Turf wars among A/E firms define disciplines

August 11, 2010

The differences and similarities between architecture and engineering are no more apparent than in the turf wars between these two learned professions. Virtually every state regulates architects and engineers and offers its own definition of what each one is. In reality, however, there is no bright line legal distinction between architecture and engineering. Each relates to the application of mathematical knowledge to the planning and design of structures and the supervision of their erection.

Because architecture and engineering disciplines overlap, those common areas often given rise to turf wars between the professions. Yet, when one of the professions accuses the other of encroachment, the one that is accused of encroaching defends upon the basis of differences, not similarities.

The entire justification for regulating the two professions is to protect the public on important issues related to health, safety and property. Courts are generally reluctant to get involved in pure turf wars between architects and engineers where one is viewed as trying to protect its own self-interest at the expense of the other.

Court cases cloud clarity

There are a number of cases in the U.S. that illustrate how common elements between the two professions prevent the application of a bright line test that will distinguish one from the other. For example, the Florida District Court of Appeals has found that the separate Florida statutes dealing with architects and engineers each independently allow both architects and engineers to plan, design and supervise construction. Thus, there is no clear basis upon which to distinguish between the practice of architecture and engineering. [Verich vs. Florida State Board of Architecture, 239 So. 2d 29 (Fla.App. 1970)]

The Pennsylvania statutory scheme also presents an example of the muddy water that clouds the differences between architects and engineers. In interpreting Pennsylvania's professional licensing statutes, the court refused to erect unreasonable barriers or boundaries between the two professions or to carve out areas of turf for one profession at the expense of the other.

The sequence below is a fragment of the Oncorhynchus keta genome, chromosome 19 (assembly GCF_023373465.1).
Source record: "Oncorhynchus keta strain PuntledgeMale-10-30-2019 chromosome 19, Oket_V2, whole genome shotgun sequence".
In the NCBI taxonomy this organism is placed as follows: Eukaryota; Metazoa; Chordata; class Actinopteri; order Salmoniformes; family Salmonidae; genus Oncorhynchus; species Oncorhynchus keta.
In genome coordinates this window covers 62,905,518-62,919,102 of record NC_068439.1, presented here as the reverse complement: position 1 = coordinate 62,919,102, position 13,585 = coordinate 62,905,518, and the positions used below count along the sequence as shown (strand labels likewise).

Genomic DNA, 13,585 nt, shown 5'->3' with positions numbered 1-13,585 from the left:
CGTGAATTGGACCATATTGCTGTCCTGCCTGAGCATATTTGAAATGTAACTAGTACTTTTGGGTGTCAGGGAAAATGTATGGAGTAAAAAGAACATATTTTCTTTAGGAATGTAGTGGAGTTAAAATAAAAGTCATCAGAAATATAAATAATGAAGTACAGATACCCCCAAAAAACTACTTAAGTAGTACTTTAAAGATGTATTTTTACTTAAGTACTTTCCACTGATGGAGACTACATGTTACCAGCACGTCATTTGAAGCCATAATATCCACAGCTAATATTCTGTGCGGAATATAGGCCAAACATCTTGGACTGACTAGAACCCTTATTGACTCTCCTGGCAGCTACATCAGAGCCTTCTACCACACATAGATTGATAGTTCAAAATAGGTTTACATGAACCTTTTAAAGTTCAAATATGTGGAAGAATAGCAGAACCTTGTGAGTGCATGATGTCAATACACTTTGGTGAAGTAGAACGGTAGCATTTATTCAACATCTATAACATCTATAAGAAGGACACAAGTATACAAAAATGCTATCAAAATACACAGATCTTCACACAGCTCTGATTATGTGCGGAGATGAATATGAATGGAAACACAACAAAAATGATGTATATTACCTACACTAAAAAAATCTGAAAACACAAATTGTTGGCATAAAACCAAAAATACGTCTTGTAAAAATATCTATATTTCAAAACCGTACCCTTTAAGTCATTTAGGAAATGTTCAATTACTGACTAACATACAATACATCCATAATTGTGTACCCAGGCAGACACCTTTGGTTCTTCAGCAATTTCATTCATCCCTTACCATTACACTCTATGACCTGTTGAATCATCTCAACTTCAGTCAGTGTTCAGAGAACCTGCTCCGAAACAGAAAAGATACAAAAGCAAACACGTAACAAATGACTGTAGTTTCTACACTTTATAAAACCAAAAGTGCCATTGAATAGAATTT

In this case, an owner hired a firm to survey the owner's building and create a set of drawings so that the building could be renovated. Upon completing the drawings, the owner informed the surveyor that he wished to proceed with construction, but was told that he would have to hire a licensed design professional to approve the structural integrity of the alterations and to affix a professional seal to the drawings. The owner then contacted a licensed professional architect who reviewed the plans and agreed to manage the project. However, the owner declined to hire the architect because of high fees. On the surveyor's recommendation, the owner then contacted a professional engineering firm that reviewed the drawings and agreed to manage the project for an acceptable fee. Upon learning that an engineer had sealed the design documents, the architect filed a complaint with the Architect's Licensure Board asserting that the surveyor and the engineer had engaged in the practice of architecture without a license.

After working its way through the administrative process, the case was finally decided by the court. The Pennsylvania high court decided that the state law was not unlike the law of Florida, Alabama, Georgia, Louisiana, Utah, California, Idaho, Illinois and Nevada. It found that there is not a clear basis and bright line by which to distinguish between the practice of architecture and engineering.

Accordingly, the court ruled that even though there were incidental items of architecture performed by the engineer, the engineer would not be found to have practiced architecture without a license because the statute permits an engineer to practice architecture, if the practice of the allied profession is incidental to the practice of engineering. [Rosen vs. Bureau of Professional and Occupational Affairs, etc., 763 A 2d 962 (2000)]

Carry-over effects

Courts disdain architecture and engineering disputes involving turf wars. This same reluctance will carry over when architects and engineers want to join forces to block unlicensed contractors from engaging in design-build work. However, where matters of public health and property are involved, courts are not reluctant to get involved.

         
 

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